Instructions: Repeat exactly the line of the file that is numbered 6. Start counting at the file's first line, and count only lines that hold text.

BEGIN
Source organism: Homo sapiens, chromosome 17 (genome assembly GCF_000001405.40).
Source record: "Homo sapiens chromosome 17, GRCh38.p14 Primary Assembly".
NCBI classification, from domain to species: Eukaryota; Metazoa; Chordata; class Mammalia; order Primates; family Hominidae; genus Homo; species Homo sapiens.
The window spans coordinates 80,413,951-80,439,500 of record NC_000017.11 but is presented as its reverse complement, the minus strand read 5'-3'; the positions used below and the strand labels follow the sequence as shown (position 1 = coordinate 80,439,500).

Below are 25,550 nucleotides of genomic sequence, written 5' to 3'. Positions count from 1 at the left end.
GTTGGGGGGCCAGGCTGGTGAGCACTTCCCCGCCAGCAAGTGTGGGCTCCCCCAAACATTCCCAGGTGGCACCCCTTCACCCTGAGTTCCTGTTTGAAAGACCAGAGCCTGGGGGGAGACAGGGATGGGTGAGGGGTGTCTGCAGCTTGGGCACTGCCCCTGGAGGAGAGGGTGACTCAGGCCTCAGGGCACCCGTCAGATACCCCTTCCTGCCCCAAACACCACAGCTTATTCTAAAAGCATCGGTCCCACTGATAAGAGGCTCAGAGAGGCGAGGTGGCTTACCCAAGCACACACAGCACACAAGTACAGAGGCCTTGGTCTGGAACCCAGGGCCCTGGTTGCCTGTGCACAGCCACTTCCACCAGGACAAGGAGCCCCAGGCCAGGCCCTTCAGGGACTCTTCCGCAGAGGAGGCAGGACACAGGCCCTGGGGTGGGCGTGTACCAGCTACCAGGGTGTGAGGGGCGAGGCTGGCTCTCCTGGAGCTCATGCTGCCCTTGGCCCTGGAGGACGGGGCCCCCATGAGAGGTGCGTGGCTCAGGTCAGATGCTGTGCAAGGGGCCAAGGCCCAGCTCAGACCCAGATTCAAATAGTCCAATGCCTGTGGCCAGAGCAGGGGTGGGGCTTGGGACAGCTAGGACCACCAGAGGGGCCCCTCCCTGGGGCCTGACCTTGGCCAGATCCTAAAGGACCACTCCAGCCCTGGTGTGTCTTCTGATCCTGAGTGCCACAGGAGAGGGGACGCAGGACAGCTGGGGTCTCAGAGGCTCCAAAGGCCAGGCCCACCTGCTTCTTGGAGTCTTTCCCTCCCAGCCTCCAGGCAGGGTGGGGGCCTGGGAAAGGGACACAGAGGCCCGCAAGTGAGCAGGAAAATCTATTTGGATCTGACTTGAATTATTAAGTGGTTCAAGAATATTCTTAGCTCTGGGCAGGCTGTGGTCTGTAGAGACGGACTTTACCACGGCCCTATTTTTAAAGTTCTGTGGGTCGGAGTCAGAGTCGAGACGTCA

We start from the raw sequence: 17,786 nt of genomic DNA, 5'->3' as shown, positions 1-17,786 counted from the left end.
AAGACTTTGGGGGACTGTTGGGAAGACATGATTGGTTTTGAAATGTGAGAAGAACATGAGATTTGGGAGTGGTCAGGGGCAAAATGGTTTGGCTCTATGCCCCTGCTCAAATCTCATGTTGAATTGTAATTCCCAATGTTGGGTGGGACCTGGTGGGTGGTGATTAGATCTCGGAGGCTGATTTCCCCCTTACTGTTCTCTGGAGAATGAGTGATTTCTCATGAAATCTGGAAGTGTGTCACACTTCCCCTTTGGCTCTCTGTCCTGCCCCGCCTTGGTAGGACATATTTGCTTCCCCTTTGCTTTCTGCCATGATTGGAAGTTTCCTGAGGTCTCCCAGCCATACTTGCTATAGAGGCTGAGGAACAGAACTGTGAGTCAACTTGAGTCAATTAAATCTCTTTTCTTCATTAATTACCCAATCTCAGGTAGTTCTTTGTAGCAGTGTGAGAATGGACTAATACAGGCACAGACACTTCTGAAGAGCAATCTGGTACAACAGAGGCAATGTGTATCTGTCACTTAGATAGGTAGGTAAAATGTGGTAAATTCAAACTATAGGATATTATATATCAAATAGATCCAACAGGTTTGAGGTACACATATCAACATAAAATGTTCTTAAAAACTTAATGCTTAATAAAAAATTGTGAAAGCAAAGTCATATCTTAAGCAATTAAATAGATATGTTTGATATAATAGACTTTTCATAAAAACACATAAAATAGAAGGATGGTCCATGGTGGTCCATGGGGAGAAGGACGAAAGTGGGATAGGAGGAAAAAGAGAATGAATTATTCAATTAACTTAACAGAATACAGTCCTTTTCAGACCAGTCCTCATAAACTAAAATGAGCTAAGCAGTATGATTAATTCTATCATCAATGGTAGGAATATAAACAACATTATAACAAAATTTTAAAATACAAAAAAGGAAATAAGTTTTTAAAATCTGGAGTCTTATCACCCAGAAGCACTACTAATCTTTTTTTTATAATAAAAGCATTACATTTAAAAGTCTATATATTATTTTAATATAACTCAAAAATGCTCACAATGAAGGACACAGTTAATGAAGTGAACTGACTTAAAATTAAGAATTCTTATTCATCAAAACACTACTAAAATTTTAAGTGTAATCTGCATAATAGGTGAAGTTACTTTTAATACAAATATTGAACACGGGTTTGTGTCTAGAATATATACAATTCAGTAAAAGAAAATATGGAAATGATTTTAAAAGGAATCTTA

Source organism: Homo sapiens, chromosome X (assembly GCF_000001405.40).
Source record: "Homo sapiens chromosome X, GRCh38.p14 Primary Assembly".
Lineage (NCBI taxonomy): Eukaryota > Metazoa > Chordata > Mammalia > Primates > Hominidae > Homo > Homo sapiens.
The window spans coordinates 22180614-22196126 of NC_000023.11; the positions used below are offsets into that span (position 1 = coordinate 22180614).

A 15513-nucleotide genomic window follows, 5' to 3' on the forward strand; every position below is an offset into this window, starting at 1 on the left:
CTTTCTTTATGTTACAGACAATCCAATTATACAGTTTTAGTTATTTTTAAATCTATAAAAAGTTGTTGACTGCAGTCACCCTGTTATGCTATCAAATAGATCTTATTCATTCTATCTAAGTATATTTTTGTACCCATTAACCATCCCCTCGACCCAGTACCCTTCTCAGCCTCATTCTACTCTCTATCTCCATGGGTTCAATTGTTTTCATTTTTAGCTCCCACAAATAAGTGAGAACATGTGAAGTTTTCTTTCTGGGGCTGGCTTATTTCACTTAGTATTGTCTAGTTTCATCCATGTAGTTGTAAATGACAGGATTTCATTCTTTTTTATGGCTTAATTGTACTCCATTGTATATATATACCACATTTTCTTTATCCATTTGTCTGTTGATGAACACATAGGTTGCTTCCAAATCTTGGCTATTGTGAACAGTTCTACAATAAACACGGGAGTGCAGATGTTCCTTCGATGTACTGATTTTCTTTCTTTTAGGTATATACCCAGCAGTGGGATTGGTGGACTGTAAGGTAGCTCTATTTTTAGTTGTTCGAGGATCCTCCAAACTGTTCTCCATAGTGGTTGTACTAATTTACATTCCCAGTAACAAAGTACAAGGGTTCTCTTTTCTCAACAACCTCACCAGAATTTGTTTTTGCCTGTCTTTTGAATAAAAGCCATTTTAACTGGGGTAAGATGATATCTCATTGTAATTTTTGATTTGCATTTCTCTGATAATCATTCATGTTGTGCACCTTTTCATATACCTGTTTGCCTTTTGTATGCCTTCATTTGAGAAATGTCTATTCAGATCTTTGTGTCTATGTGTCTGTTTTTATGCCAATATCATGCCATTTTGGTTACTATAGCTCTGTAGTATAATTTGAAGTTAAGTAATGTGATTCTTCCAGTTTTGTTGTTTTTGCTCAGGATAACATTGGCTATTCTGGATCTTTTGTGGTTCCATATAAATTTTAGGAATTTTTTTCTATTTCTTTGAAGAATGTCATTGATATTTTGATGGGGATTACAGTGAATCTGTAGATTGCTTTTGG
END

GTTGGGGGGCCAGGCTGGTGAGCACTTCCCCGCCAGCAAGTGTGGGCTCCCCCAAACATTCCCAGGTGGCACCCCTTCACCCTGAGTTCCTGTTTGAAAGACCAGAGCCTGGGGGGAGACAGGGATGGGTGAGGGGTGTCTGCAGCTTGGGCACTGCCCCTGGAGGAGAGGGTGACTCAGGCCTCAGGGCACCCGTCAGATACCCCTTCCTGCCCCAAACACCACAGCTTATTCTAAAAGCATCGGTCCCACTGATAAGAGGCTCAGAGAGGCGAGGTGGCTTACCCAAGCACACACAGCACACAAGTACAGAGGCCTTGGTCTGGAACCCAGGGCCCTGGTTGCCTGTGCACAGCCACTTCCACCAGGACAAGGAGCCCCAGGCCAGGCCCTTCAGGGACTCTTCCGCAGAGGAGGCAGGACACAGGCCCTGGGGTGGGCGTGTACCAGCTACCAGGGTGTGAGGGGCGAGGCTGGCTCTCCTGGAGCTCATGCTGCCCTTGGCCCTGGAGGACGGGGCCCCCATGAGAGGTGCGTGGCTCAGGTCAGATGCTGTGCAAGGGGCCAAGGCCCAGCTCAGACCCAGATTCAAATAGTCCAATGCCTGTGGCCAGAGCAGGGGTGGGGCTTGGGACAGCTAGGACCACCAGAGGGGCCCCTCCCTGGGGCCTGACCTTGGCCAGATCCTAAAGGACCACTCCAGCCCTGGTGTGTCTTCTGATCCTGAGTGCCACAGGAGAGGGGACGCAGGACAGCTGGGGTCTCAGAGGCTCCAAAGGCCAGGCCCACCTGCTTCTTGGAGTCTTTCCCTCCCAGCCTCCAGGCAGGGTGGGGGCCTGGGAAAGGGACACAGAGGCCCGCAAGTGAGCAGGAAAATCTATTTGGATCTGACTTGAATTATTAAGTGGTTCAAGAATATTCTTAGCTCTGGGCAGGCTGTGGTCTGTAGAGACGGACTTTACCACGGCCCTATTTTTAAAGTTCTGTGGGTCGGAGTCAGAGTCGAGACGTCA